Title:
ROCK AND ROLL EXERCISE FITNESS DEVICE AND METHOD
Kind Code:
A1


Abstract:
An exercise device providing a base, ball or support which can be rocked and rolled via the movement of an attached pole. The support may be weighted and additional movable handles and weights may be added to and guided by, along, or on the pole. The moving and or rock and rolling of the device is used for exercise of the human body.



Inventors:
Krietzman, Mark (Palos Verdes Estates, CA, US)
Application Number:
11/670950
Publication Date:
08/09/2007
Filing Date:
02/02/2007
Primary Class:
Other Classes:
482/92, 482/110
International Classes:
A63B21/00; A63B21/06
View Patent Images:
Related US Applications:
20070249472Exercise Pole for AthletesOctober, 2007Frei
20100035734Foot and Ankle Exercise DeviceFebruary, 2010Digiovanni
20060264307Ideal Static Contraction DeviceNovember, 2006Reno
20090239722Exercise Apparatus for the Upper BodySeptember, 2009Bisson
20040005960Treading exercise machine with elliptical traceJanuary, 2004Chang
20020193212Simple exerciserDecember, 2002Wu
20060089239Stretching barApril, 2006Davies III
20060009330Mold changeable elliptical exercisersJanuary, 2006Lo
20050009674Bicept isolatorJanuary, 2005Bogulski
20030181300Twisting exerciserSeptember, 2003Chin
20080051262Variable weight deviceFebruary, 2008Striar et al.



Primary Examiner:
BIDDER, ALLANA LEWIN
Attorney, Agent or Firm:
Mark H. Krietzman (Irvine, CA, US)
Claims:
I claim:

1. A method of constructing an exercise device comprising: connecting a stick guided element to a stick member, the stick member being affixed at a bottom end to a weighted support with a curved bottom; the stick guided element capable of movement which is at least one of up, down, off-center, and around the stick member; a resistance between the stick guided element and the stick member increases the force necessary to displace the stick guide element relative to the stick member; and, the curved bottom of the support being movable across a surface in response to the movement of the stick guided element on the stick member.

2. The method of claim 1, wherein the stick guided element is weighted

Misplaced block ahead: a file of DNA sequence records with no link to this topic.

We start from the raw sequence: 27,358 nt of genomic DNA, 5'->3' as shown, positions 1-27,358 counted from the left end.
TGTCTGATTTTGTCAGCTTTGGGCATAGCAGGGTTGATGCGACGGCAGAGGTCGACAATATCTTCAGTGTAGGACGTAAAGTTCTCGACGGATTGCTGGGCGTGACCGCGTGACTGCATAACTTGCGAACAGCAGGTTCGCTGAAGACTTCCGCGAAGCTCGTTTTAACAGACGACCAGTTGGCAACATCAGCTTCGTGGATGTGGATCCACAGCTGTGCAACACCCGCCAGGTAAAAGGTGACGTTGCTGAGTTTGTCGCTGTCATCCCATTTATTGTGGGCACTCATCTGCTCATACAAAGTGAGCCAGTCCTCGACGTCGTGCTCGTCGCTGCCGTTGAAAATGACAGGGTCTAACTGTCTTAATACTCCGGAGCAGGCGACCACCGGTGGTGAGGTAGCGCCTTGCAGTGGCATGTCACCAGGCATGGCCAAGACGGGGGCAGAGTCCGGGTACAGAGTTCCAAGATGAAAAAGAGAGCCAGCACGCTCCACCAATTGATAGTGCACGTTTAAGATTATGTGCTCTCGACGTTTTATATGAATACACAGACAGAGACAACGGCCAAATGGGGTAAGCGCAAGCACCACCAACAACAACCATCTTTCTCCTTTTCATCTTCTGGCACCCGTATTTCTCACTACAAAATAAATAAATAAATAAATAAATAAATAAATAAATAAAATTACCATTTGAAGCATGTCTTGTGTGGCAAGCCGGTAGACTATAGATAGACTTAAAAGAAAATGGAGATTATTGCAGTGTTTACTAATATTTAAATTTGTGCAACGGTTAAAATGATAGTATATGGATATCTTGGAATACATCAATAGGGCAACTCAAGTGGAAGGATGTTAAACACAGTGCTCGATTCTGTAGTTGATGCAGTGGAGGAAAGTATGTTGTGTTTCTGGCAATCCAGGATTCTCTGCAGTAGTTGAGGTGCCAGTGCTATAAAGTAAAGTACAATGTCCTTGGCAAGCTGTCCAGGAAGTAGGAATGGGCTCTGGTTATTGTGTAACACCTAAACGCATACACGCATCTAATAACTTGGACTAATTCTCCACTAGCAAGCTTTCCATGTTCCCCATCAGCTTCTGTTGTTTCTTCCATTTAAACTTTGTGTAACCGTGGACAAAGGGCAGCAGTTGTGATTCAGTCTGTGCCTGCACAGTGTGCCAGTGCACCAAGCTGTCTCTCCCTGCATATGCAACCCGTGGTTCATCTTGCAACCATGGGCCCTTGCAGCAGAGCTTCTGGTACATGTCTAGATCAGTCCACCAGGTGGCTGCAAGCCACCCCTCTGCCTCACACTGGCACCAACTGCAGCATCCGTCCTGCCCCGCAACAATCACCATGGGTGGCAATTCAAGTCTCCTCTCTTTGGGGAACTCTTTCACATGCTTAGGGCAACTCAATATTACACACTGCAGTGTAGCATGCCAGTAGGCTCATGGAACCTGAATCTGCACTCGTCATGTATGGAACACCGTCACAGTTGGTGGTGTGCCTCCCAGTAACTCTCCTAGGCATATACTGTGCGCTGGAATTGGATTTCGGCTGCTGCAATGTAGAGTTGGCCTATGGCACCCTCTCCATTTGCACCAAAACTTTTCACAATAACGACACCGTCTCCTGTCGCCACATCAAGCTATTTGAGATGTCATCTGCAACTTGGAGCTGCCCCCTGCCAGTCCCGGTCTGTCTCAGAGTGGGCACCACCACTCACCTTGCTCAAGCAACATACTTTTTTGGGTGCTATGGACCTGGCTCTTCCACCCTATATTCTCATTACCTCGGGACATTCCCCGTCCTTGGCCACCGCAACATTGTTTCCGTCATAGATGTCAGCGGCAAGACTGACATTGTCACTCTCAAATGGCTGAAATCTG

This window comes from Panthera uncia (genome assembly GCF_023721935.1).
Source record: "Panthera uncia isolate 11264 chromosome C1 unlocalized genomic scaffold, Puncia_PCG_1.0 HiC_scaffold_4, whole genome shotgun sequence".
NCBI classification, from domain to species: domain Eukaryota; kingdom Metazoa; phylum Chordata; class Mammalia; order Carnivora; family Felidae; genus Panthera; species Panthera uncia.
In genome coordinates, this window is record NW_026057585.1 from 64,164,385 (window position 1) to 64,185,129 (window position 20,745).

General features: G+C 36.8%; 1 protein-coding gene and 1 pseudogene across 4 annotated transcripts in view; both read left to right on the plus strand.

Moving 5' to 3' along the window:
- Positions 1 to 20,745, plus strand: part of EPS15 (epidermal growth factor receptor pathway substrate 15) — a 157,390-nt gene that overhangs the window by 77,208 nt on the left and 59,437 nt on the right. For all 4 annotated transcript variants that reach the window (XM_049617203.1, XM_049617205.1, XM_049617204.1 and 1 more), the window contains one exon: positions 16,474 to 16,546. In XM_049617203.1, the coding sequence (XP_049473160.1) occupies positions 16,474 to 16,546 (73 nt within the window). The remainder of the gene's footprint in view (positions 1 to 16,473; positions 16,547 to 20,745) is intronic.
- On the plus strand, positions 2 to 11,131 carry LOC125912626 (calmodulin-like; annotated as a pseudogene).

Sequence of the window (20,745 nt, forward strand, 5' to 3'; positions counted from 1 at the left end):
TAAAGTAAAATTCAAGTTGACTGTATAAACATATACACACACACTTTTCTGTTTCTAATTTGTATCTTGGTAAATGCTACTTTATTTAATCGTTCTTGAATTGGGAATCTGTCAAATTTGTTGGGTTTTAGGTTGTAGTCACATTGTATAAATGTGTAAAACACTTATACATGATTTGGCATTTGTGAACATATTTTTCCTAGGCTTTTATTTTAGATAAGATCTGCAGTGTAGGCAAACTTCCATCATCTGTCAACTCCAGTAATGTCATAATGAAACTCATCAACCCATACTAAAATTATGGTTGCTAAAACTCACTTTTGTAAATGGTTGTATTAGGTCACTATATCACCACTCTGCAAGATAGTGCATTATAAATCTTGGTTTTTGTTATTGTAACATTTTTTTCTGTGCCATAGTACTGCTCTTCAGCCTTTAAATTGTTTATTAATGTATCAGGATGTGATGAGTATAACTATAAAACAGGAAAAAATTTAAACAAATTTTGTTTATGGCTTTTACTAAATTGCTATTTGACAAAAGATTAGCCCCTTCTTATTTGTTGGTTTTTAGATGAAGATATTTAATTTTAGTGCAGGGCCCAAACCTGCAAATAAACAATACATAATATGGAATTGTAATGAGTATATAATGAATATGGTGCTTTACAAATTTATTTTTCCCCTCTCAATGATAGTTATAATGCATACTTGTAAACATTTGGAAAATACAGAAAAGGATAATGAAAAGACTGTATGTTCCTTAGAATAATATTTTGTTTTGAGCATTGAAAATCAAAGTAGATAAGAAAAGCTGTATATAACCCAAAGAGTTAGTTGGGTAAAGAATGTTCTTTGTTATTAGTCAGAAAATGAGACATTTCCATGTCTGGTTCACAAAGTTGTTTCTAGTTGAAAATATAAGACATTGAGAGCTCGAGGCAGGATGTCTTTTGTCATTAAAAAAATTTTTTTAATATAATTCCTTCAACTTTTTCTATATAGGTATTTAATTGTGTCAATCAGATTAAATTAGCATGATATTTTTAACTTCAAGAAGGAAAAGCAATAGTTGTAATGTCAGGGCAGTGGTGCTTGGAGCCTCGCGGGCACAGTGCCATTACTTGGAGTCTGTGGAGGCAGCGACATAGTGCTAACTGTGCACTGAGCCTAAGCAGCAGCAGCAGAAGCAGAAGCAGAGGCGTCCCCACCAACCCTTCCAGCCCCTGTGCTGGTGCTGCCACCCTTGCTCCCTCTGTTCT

3. The method of claim 2, the method further comprising or subtracting weight from the stick guided element.

4. The method of claim 1, the method further comprises adding or subtracting weight from the support.

5. The method of claim 1, the method further comprising altering the surface which the support rolls or rocks on by interposing a mat between the curved bottom of the support and the surface.

6. The method of claim 5 wherein the mat is a shaped ground covering.

7. An stick exercise device comprising: a movable base with at least a partially curved bottom; a stick-like member attached to the base; a hand held movable element with a stick guide movably supported on the stick-like member, wherein the stick guide is of a shape and size which is sufficient to allow some movement of the hand held movable element at least one of up, down and around the stick-like member; a resistance means between the stick-lie member and the hand held movable element to increase the resistance to movement of the hand held movable element along or about the stick-like member; and, the movable base is responsive to the movement of the hand held movable element on the stick-like member.

8. The stick exercise device of claim 7 wherein at least one of the base, stick-like member and stick guided hand held movable element is weighted.

9. The stick exercise device of claim 8 wherein the amount of weight is adjustable.

10. The stick exercise device of claim 7, further comprising a mat interposed between the curved bottom and a surface.

11. The stick exercise device of claim 10 wherein the mat is a shaped ground covering.

12. An exercise device comprising: a weighted rockable base with at least a partially curved bottom; a stick attached to the rockable base, wherein the stick is roughly upright when the device is at rest; and, a movable element with a stick guide connect to the stick via a stick guide.

13. The exercise device of claim 12 wherein the movable element is weighted.

14. The exercise device of claim 12 further comprising a texture on at least a portion of the partially curved bottom.

15. The exercise device of claim 12 wherein at least one of the rockable base, the stick and the movable element is at least partially hollow.

16. The exercise device of claim 15 wherein a non-fixed material is added to at least one of the hollow rockable base, the stick and the movable element.

17. The exercise device of claim 16 wherein the non-fixed material is selected from one or more of the group consisting of a liquid, beads, gravel, sand, pellets.

Description:

RELATED APPLICATIONS